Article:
‘Excuse me, is this seat free? It’s very crowded in here.’
‘Certainly.’ The woman pointed at the empty chairs. There were two of them so Maria chose the one next to the little girl. She felt giddy, and spilled a drop of her juice on the table.
‘No worries.’ The woman took a tissue out of her pocket and handed it to Maria. ‘Are you all right? You look very pale.’
‘Thanks… I’m…OK.’ She took the opportunity to strike up a conversation. ‘How old is your daughter?’
’10 tomorrow, aren’t you sweety?’
‘Yes, and I’ll have a big party!’ The girl boasted. Maria’s puritanic way of thinking was against pampering kids, so her reply sounded somewhat unnatural.
‘That’s wonderful.’ An awkward silence ensued which was broken by the arrival of another woman who had obviously been in a hurry, a little breathless as she spoke.
‘Sorry, darlings. I bumped into Tom and we managed to have a chat about next Sunday, done the shopping, too’, and she hopped on the empty chair. ‘Everything OK?’
That was when she noticed Maria.
‘We were just talking about Lena’s birthday, this is…sorry. I didn’t get your name?
‘I’m Laura. This is Petra, my partner. And Lena you’ve already met.’
‘Oh,’ – Maria responded, a little confused. ‘What kind of business are you in?’
‘I don’t think you understand…’ Laura started, but was interrupted by Lena, who had spotted a girl with a rucksack.
‘Mummy, Mummy, can I get a new Hello Kitty rucksack, pleeeease, please?’ Lena was fiddling in her chair, grabbing Petra’s hand.
‘Lena, we’ve discussed that this year we’re going to Vienna instead, to the Prater. You’ll get your rucksack for your name day just before school starts.’
‘Enough.’ Having cut the pleading off with a scornful look, turning toward Maria, Petra smiled: ‘That’s kids for you. We’d wanted one for so long’ -she said, reaching out to kiss Laura’s hand , ‘and now that we have one, we have to be very wise indeed.’
‘Oh.’ – Maria was flabbergasted as a thunderbolt of understanding struck her. ‘They are Lesbians, a couple! How did they get pregnant?’
As though reading her thoughts, Petra continued: ‘Sperm bank. Strange, isn’t it? We only recently met the father. We thought it was important for Lena to know where she came from. It took us ages to track him down, but he’s been wonderful about everything. I don’t think he imagined having a child twenty-five years after making a donation..
The stone in Maria’s heart lifted. That must have been when he was a student. She looked down at Lena looking for a part of him, tears of relief came, as she recognised him in those beautiful hazel eyes.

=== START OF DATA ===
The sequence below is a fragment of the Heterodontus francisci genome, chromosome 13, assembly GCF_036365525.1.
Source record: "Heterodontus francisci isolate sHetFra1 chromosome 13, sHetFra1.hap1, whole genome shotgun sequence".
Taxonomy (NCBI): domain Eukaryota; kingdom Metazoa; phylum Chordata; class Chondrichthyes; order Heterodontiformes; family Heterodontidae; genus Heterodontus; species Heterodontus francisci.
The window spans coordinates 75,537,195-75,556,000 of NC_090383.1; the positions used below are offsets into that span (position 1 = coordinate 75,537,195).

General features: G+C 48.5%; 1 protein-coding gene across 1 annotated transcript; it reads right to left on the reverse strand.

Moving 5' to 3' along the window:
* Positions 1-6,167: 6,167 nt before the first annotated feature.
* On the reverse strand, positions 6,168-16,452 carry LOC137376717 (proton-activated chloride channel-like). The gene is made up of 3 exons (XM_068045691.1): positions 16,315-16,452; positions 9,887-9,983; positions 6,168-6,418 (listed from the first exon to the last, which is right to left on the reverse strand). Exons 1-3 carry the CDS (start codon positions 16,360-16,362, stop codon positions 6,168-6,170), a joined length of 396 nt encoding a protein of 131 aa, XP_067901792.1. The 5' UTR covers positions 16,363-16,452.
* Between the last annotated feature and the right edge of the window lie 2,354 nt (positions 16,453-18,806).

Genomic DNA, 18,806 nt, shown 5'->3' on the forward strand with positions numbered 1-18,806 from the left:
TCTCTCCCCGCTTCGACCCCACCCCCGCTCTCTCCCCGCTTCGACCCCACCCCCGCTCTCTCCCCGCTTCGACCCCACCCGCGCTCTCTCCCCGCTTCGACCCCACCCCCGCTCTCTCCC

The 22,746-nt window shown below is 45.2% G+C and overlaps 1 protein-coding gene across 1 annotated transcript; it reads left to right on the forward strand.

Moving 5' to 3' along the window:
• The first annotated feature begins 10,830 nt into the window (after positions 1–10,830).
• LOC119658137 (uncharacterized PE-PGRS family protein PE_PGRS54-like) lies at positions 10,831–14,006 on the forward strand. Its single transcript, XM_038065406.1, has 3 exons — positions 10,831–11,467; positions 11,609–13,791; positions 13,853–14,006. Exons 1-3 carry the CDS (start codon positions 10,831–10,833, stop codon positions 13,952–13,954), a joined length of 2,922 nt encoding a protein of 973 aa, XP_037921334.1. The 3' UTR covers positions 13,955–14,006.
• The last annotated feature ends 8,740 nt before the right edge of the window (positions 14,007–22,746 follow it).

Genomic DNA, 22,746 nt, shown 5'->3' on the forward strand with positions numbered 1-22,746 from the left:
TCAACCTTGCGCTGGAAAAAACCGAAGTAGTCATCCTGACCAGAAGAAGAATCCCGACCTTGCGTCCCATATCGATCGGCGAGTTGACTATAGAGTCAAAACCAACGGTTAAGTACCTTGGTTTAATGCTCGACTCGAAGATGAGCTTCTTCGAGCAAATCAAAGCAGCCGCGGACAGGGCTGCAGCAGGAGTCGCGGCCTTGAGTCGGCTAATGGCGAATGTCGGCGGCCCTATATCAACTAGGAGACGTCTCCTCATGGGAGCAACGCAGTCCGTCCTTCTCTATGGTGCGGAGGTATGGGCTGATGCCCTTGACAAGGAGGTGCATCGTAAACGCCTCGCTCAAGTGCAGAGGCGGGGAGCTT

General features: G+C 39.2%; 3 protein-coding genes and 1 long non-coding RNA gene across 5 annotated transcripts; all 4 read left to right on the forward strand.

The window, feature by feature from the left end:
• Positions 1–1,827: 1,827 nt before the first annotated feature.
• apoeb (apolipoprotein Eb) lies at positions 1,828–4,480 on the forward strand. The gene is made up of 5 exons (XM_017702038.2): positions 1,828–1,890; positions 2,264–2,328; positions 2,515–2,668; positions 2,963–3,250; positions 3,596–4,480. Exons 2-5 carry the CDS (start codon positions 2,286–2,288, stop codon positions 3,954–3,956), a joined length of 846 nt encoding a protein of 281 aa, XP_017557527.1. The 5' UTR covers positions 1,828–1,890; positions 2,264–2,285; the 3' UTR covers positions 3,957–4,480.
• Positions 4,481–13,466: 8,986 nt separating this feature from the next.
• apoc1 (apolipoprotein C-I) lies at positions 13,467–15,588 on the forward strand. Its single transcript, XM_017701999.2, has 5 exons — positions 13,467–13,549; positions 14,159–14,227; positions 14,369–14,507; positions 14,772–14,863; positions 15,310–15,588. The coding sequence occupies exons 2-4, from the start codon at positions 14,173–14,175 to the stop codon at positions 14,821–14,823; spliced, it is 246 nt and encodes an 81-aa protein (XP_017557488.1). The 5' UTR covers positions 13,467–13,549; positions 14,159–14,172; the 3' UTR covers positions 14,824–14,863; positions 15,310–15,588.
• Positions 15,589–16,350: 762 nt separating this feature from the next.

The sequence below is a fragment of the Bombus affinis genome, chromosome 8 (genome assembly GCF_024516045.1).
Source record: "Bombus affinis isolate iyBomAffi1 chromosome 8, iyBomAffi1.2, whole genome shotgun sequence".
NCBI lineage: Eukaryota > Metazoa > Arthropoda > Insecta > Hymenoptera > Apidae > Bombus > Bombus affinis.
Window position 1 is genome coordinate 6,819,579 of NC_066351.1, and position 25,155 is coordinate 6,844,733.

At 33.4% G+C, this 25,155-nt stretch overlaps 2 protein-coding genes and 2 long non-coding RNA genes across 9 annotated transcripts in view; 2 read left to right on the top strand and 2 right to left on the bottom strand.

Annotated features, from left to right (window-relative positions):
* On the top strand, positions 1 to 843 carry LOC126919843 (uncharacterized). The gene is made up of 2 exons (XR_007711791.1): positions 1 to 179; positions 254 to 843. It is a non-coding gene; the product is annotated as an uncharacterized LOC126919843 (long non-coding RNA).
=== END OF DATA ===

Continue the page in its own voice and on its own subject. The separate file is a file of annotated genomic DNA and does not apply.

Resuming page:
‘Our little mischievous fairy.’ Petra stroked Lena’s hair gently. ‘Laura was desperate to have a girl, thinking they are easier to bring up, but I told her it’s not so, didn’t I honey?’ And she put her arms round her.
‘Look, look, I’ve drawn this house with just one line!’ Lena interrupted them.
Maria’s phone beeped and she read the text: ‘Where are you, my love?’ She automatically pressed the reply button as always and after a few seconds of hesitation she wrote, her hands trembling: ‘Back soon’. She didn’t want him to call her now, she needed time to think things over.
‘Look, Auntie, I didn’t even lift the pen drawing this!’ Lena showed her work of art to her now. She couldn’t help smiling at her enthusiasm despite her tears.
Laura leaned forward and took Maria’s hand. ‘Are you all right?’
In the ensuing short and melancholic conversation she revealed to the women that she couldn’t have children so worked with school children by way of compensation. She received a silent and deep understanding from them. Without giving unnecessary advice, they just listened attentively as if she’d been at confession. Drying her tears she said goodbye to the family and walked home in a dazed and dreamlike state, the enormity of the day’s events slowly sinking into her mind. Still reeling, she arrived at the front door and automatically entered. Dashing upstairs, she locked herself in the bathroom and sat down to think.
‘You’re all right, love?’ Her husband shouted up the stairs.
‘Fine, fine. Just women’s problems. Might lie down for a bit.’
‘Oh, okay. Just let me know if you need anything.’
‘Thanks, I’m all right.’ She quietly slipped the bolt on the bathroom door and went into their bedroom, lay down and rapidly fell into a deep sleep.
She woke up some time later, her watch told her it was 2 am. Her husband was sleeping alongside her. A surge of warming love lifted her head off the pillow. Heading downstairs, she knew what she was going to do. Some four hours later, she lay down again, exhausted but happy for the first time in a long time. As she drifted off, she noted a greeting card from her husband that was resting on her bedside table. It read: ‘Love and do what you want!’
When her husband went into the kitchen to make his morning tea on the festive day, his wife had already left. When he opened the fridge door, he found a lavishly decorated birthday cake stretching over the bottom shelf, marzipan figurines depicting animals lining up on the creamy top. And the carving on the icing read: ‘Happy birthday, Lena!